|Nutritional Guidelines (per serving)|
|Servings: 6 servings|
|Amount per serving|
|% Daily Value*|
|Total Fat 39g||50%|
|Saturated Fat 13g||67%|
|Total Carbohydrate 56g||21%|
|Dietary Fiber 8g||27%|
|*The % Daily Value (DV) tells you how much a nutrient in a food serving contributes to a daily diet. 2,000 calories a day is used for general nutrition advice.|
Not only is this classic recipe delicious, it's also a frugal dish, since it uses inexpensive and flavorful chuck roast. The secret to the dish is to brown the beef very well to get a deep, rich taste.
- 3 pounds boneless beef chuck roast (cut into 2-inch pieces)
- 2 tablespoons vegetable oil
- 1 teaspoon salt (plus more as needed)
- Freshly ground black pepper (to taste)
- 2 yellow onions (cut into 1-inch pieces)
- 3 tablespoons flour
- 3 cloves garlic (minced)
- 4 cups cold beef stock or broth
- 3 carrots (peeled and cut into 1-inch pieces)
- 2 stalks celery (cut into 1-inch pieces)
- 1 tablespoon ketchup
- 1 bay leaf
- 1/4 teaspoon dried rosemary
- 1/4 teaspoon dried thyme
- 2 pounds Yukon gold potatoes (peeled and cut into large chunks)
- Garnish: fresh parsley (optional)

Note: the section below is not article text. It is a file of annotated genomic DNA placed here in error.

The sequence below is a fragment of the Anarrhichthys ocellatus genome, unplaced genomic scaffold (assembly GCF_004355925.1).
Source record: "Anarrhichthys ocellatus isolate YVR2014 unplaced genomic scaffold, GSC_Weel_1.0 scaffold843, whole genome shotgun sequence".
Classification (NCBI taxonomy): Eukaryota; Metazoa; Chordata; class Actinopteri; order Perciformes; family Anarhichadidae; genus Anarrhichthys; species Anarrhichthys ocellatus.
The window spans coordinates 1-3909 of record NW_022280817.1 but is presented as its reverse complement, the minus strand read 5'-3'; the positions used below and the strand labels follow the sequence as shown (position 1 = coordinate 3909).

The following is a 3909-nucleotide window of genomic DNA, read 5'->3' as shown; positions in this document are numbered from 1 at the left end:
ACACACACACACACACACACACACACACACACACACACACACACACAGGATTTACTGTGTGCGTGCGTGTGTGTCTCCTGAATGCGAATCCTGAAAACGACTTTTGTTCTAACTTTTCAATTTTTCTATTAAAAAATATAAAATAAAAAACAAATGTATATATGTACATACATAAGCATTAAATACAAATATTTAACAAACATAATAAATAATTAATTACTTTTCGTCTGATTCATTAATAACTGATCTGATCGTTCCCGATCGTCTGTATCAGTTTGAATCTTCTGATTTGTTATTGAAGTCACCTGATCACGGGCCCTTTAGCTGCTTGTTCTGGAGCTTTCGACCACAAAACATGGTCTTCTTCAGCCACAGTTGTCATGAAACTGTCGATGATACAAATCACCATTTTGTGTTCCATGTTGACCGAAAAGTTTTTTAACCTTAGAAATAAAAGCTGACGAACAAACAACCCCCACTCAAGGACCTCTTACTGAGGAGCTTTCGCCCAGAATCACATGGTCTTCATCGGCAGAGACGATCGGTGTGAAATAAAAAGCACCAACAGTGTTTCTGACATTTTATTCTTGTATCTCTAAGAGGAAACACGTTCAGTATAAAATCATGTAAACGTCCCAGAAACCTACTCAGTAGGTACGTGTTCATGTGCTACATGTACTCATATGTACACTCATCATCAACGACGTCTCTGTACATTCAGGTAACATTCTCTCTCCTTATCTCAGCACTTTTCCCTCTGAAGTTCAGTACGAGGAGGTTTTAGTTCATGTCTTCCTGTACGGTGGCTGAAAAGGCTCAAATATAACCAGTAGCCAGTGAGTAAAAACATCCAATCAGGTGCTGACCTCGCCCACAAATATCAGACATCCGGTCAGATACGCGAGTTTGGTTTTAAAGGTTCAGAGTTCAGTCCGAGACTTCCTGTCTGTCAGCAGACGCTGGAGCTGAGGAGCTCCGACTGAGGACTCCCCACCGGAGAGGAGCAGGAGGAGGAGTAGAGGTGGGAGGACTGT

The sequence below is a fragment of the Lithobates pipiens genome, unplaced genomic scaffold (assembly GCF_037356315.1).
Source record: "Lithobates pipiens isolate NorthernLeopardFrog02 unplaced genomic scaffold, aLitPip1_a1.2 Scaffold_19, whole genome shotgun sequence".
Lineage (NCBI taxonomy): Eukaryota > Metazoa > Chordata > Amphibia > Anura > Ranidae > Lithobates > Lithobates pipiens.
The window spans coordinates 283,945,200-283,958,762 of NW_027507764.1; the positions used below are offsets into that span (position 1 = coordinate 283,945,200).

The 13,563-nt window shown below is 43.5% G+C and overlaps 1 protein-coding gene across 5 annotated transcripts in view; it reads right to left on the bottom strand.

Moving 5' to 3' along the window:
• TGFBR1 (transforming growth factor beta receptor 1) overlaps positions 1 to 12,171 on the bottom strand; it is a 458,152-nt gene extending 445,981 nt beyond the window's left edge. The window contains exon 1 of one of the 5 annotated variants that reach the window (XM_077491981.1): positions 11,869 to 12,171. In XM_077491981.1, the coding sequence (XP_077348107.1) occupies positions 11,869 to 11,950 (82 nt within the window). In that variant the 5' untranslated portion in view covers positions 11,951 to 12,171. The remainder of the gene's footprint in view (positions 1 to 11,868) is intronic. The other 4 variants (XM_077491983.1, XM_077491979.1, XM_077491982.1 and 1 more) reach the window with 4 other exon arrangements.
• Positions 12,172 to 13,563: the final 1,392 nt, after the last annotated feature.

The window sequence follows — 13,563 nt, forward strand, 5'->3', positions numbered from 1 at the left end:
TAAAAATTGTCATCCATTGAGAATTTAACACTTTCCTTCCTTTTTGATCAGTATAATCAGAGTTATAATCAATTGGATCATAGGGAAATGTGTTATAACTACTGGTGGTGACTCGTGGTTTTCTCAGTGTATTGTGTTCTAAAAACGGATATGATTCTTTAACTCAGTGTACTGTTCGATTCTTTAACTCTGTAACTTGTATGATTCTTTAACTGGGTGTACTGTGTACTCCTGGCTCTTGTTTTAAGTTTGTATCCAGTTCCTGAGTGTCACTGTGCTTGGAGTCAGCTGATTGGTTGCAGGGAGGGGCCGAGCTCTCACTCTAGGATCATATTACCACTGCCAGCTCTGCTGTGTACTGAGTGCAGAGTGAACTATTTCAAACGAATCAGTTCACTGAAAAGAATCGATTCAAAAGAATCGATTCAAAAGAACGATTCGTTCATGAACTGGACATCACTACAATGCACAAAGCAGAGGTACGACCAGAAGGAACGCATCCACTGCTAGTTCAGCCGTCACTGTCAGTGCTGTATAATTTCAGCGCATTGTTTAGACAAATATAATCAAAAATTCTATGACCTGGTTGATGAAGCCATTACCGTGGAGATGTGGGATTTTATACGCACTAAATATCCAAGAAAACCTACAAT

Gather the ingredients.
Season the beef very generously with salt and freshly ground black pepper.
Add vegetable oil to a large heavy pot or Dutch oven (one that has a tight-fitting lid), and set over high heat.
When the oil it begins to smoke slightly, add the beef and brown very well. Work in batches if necessary.
Once well browned, remove the beef to a bowl with a slotted spoon, leaving the oil and beef drippings in the pot.
Lower the heat to medium, and add the onions to the pot; sauté about five minutes, or until translucent.
Add the flour and cook for two minutes, stirring often.
Add the garlic and cook for one minute.
Whisk in 1 cup of the beef stock to deglaze the bottom of the pot, scraping up any browned bits caramelized on the bottom.
Add the rest of the broth, carrots, celery, ketchup, bay leaf, thyme, rosemary, beef, and 1 teaspoon of salt.
Bring back to a gentle simmer, cover, and cook on low for one hour.
Add potatoes, and simmer covered for another 30 minutes.
Remove the cover, turn up the heat to medium, and cook, stirring occasionally, for another 30 minutes, or until the meat and vegetables are tender.
This last 30 minutes uncovered is not only to finish the cooking, but also to reduce and thicken the sauce.
If the stew gets too thick, adjust with some more stock or water.
Turn off heat, taste and adjust seasoning, and let sit for 15 minutes before serving.
Garnish with fresh parsley if desired.
Serve and enjoy!
Although it may not seem like it, you can overcook beef stew. the idea of a pot of stew simmering away on the stove all day sounds wonderful, but the meat will end up dry and the vegetables mushy. the cooking time depends on the quantity you are making, but ideally, it should simmer for 2 to 3 hours.
If you want to add dumplings to this stew, try this easy drop dumpling recipe.